Collaborator Spotlight: Barrie Benson
Barrie Benson has an uncanny ability to incorporate different periods and styles. Her latest collection for Modern Matter continues her pursuit of integrating modern and traditional interiors. Designed with simplicity and form in mind, the Workhorse Collection effortlessly unites beauty and versatility.
Inspired by transitional spaces, Workhorse was created to lift and adapt to any design style. Its clean silhouette and honest details—hand-forged corners and hand-applied finishes evokes timeless sophistication.
Tell us a little bit about your journey to becoming an interior designer.
A: Although I never considered studying design when I started college, there were signs that it was a passion growing up. I was always rearranging my room or the furniture in my grandmother's beach house. I spent a lot of time pouring over design books and magazines, but never realized it was a career choice until I went to a study abroad program through the University of Georgia in Cortona. It was then I was hooked and knew that design was the career path for me. While I did finish my BA in history, I convinced my parents to let me start the UGA design program the following year. Upon graduation, I began my career at Hirsch Bedner designing large hotels all across Europe, a time during which I really sharpened my drawing and project management skills, before eventually opening my own firm.
Q: What is your creative process when designing a space for a client?
A: The initial phase is spent getting to know how the family functions and how they live. We dive into where they came from, what inspires them, their style influences, their favorite hotels and restaurants, Pinterest boards…anything that helps us to get inside their head and design a home that looks and feels like them, but at the same time pushes them out of their comfort zone so the design is unique and timeless.
The second phase is reallocating important pieces of furniture that are memorable or special to the family, even if they’re not perfect. Sometimes those pieces are what bring a little bit of soul to the house.
We then have a very intensive presentation with boards, fabrics, wallpaper, finishes, proposed furniture and then back up pieces, so by the time they leave we both have a very good sense of what this house will look and feel like. Our goal here is for the clients to leave with the faith that we understand their style and interests. When we install the furniture, we often leave about 10% so we have flexibility with the finishing touches. This is what solidifies an effortless look.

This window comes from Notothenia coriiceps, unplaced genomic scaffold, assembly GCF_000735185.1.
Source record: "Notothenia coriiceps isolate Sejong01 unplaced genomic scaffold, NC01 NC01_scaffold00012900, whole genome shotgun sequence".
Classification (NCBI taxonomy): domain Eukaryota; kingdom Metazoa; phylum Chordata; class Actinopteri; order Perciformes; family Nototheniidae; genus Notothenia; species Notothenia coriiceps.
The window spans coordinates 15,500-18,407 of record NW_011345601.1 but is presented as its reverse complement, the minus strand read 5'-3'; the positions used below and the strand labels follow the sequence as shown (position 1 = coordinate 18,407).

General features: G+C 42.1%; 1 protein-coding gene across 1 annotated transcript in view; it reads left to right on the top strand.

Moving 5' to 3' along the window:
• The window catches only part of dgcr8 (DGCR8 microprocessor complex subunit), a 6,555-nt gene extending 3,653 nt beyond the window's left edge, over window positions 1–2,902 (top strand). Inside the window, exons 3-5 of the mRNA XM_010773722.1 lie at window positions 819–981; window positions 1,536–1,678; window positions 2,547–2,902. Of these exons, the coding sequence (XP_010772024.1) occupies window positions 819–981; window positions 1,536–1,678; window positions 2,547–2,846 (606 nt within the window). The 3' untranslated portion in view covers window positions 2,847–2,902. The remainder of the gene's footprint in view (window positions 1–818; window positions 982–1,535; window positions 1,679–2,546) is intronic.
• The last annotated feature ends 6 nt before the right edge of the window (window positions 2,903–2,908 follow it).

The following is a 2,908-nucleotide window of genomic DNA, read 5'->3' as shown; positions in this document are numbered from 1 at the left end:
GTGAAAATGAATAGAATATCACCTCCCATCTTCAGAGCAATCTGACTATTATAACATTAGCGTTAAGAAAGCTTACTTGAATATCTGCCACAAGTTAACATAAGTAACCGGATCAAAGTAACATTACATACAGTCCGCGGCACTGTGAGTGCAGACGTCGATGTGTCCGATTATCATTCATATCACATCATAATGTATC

Q: How has your style evolved over the years?
A: Almost 20 years ago, my husband and I purchased a 1950s modern ranch in Charlotte. We both came with a few pieces of inherited antiques that were very important to us. It was the process of designing this house, using the things that we loved and making them work in a modern setting, that provided an outlet where I was able to really exercise my creativity and allow my style to evolve, creating the foundation for my style today. Learning to balance and mix modern with traditional has become a style we are most known for. Balance is key with everything. With platforms like Instagram and Pinterest, clients today are so exposed to trends; it’s our job to temper this, so they end up with a timeless project that feels current, but also can be easily updated with pillows and colors if they grow out of favor.
Q: What was your inspiration for the Workhorse line?
A: Many of my collections are inspired by custom pieces we are designing for our clients, which is how the Workhorse Collection came to be. We were always looking for hardware, in kitchens specifically, that worked well in multiples, that also had a hand-forged sensibility, but in a modern form—again, striking that perfect balance. So often kitchens can feel sterile and new; it’s nice to give a little rest to the newness, which is why the finishes in this collection were so important to me.
Q: How do you think of hardware when designing a space?
A: It really depends. If it’s something that needs a little dressing up, for instance, a family relic that needs a makeover, hardware is a great way to update it. Or sometimes, you need more subtle details, so we try to hide the hardware more. Seeing a little bit of metal can wake up a piece or set off a color just so and make a big difference.
Q: What do you look for when sourcing hardware for your clients?
A: Finish, size, and form
words of wisdom
Expert tip: A window into a client’s color palette is usually found in their art.
Favorite finish: Unlacquered brass, burnished bronze for those who don’t like fingerprints, and verdigris.
Favorite gemstone Moonstone, tigers eye or turquoise…I really can’t choose, it depends on the project and piece.
Describe your style in 3 words: Collected, colorful, and smart.